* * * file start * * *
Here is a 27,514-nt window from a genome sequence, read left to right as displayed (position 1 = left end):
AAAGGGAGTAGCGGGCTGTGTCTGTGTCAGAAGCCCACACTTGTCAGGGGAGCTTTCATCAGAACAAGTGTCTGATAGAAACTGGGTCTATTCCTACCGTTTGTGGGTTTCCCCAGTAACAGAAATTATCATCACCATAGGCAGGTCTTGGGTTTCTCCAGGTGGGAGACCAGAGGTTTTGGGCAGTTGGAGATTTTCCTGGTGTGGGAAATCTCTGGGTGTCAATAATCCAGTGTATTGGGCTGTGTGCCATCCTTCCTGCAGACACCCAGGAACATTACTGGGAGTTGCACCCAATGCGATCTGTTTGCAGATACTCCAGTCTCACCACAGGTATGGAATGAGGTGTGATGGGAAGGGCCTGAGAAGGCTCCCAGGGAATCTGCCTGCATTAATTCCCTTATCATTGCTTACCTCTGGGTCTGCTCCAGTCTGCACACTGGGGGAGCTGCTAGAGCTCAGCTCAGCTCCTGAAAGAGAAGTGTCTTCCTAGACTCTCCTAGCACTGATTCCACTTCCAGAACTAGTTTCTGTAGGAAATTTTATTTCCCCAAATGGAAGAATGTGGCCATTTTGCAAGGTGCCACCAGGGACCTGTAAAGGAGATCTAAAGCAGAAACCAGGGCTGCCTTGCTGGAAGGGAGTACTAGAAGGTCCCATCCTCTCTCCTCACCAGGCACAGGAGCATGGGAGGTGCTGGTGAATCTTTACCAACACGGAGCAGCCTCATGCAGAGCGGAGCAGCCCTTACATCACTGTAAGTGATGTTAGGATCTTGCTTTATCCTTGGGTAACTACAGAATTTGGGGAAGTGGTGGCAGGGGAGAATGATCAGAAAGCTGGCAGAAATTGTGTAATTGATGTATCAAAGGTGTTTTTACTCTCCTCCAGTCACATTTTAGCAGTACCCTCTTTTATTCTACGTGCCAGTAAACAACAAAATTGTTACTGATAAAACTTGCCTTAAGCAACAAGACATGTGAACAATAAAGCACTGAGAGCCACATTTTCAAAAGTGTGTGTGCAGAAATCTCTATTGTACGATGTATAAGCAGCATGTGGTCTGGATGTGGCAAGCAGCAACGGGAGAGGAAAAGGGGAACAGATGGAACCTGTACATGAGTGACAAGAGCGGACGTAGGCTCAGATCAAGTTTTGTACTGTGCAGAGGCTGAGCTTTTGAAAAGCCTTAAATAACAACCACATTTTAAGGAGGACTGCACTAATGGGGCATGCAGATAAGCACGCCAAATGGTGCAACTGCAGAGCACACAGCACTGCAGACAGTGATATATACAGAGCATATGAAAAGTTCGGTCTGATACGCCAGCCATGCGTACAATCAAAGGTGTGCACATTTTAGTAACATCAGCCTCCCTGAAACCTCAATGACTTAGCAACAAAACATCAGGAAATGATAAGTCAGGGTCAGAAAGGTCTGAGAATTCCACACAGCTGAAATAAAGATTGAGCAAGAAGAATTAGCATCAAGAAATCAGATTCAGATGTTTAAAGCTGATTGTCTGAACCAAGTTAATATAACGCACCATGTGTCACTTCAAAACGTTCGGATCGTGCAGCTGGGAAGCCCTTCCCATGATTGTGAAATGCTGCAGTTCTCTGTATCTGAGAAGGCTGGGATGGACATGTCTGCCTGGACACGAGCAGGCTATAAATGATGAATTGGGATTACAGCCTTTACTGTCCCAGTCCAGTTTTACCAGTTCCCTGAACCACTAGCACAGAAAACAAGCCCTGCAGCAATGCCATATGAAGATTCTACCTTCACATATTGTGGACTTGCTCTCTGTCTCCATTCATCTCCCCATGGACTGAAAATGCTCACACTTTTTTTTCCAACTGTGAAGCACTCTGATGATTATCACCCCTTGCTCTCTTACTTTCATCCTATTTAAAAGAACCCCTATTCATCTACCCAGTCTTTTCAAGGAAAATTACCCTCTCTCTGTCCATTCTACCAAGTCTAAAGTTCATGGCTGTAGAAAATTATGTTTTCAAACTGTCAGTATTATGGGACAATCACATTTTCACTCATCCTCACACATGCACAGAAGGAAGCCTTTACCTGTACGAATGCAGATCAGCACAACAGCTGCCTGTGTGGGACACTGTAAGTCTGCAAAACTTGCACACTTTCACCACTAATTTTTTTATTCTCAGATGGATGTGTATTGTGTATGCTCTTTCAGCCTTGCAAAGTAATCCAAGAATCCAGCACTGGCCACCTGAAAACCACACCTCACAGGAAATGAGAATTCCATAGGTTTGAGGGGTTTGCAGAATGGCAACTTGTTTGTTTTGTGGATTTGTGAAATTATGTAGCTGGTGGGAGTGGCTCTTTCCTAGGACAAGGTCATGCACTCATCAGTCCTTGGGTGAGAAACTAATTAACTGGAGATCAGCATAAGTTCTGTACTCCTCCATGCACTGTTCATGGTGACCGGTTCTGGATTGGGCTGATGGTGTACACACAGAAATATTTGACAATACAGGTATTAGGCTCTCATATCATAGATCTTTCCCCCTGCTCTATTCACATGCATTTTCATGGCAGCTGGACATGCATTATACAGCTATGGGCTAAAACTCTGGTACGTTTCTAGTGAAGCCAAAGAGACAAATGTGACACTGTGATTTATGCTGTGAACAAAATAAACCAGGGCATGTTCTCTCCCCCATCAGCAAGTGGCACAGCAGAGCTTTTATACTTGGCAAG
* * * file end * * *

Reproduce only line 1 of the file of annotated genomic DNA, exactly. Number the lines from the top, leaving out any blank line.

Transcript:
Here is a 27,514-nt window from a genome sequence, read left to right as displayed (position 1 = left end):